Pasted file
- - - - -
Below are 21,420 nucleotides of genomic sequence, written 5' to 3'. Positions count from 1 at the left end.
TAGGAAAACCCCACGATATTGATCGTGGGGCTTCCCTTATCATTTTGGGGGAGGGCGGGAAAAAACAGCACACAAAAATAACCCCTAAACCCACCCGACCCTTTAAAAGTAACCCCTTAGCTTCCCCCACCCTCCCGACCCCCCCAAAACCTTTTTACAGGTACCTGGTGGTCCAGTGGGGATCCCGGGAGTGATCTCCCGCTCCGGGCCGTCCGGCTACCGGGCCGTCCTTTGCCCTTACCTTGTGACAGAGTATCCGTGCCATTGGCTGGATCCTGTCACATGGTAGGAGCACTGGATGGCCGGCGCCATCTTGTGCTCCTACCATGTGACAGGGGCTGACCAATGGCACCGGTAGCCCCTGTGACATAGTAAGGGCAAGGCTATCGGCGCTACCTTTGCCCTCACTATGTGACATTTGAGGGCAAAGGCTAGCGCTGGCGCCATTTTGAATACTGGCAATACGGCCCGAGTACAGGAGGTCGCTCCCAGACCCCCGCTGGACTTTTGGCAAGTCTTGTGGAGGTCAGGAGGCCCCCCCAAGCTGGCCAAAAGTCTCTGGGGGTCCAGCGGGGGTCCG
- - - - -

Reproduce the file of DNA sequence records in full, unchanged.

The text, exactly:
Below are 21,420 nucleotides of genomic sequence, written 5' to 3'. Positions count from 1 at the left end.
TAGGAAAACCCCACGATATTGATCGTGGGGCTTCCCTTATCATTTTGGGGGAGGGCGGGAAAAAACAGCACACAAAAATAACCCCTAAACCCACCCGACCCTTTAAAAGTAACCCCTTAGCTTCCCCCACCCTCCCGACCCCCCCAAAACCTTTTTACAGGTACCTGGTGGTCCAGTGGGGATCCCGGGAGTGATCTCCCGCTCCGGGCCGTCCGGCTACCGGGCCGTCCTTTGCCCTTACCTTGTGACAGAGTATCCGTGCCATTGGCTGGATCCTGTCACATGGTAGGAGCACTGGATGGCCGGCGCCATCTTGTGCTCCTACCATGTGACAGGGGCTGACCAATGGCACCGGTAGCCCCTGTGACATAGTAAGGGCAAGGCTATCGGCGCTACCTTTGCCCTCACTATGTGACATTTGAGGGCAAAGGCTAGCGCTGGCGCCATTTTGAATACTGGCAATACGGCCCGAGTACAGGAGGTCGCTCCCAGACCCCCGCTGGACTTTTGGCAAGTCTTGTGGAGGTCAGGAGGCCCCCCCAAGCTGGCCAAAAGTCTCTGGGGGTCCAGCGGGGGTCCG